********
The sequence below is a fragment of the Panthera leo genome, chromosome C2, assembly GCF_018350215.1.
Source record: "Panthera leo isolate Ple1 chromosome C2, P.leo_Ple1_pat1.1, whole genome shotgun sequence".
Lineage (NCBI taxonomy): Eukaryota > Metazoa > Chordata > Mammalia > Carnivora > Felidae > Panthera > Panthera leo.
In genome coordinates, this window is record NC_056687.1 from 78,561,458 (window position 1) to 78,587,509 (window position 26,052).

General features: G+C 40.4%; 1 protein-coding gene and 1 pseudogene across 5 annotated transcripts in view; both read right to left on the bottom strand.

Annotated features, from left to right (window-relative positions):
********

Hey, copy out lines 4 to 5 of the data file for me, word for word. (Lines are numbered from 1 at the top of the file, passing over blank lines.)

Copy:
In genome coordinates, this window is record NC_056687.1 from 78,561,458 (window position 1) to 78,587,509 (window position 26,052).

General features: G+C 40.4%; 1 protein-coding gene and 1 pseudogene across 5 annotated transcripts in view; both read right to left on the bottom strand.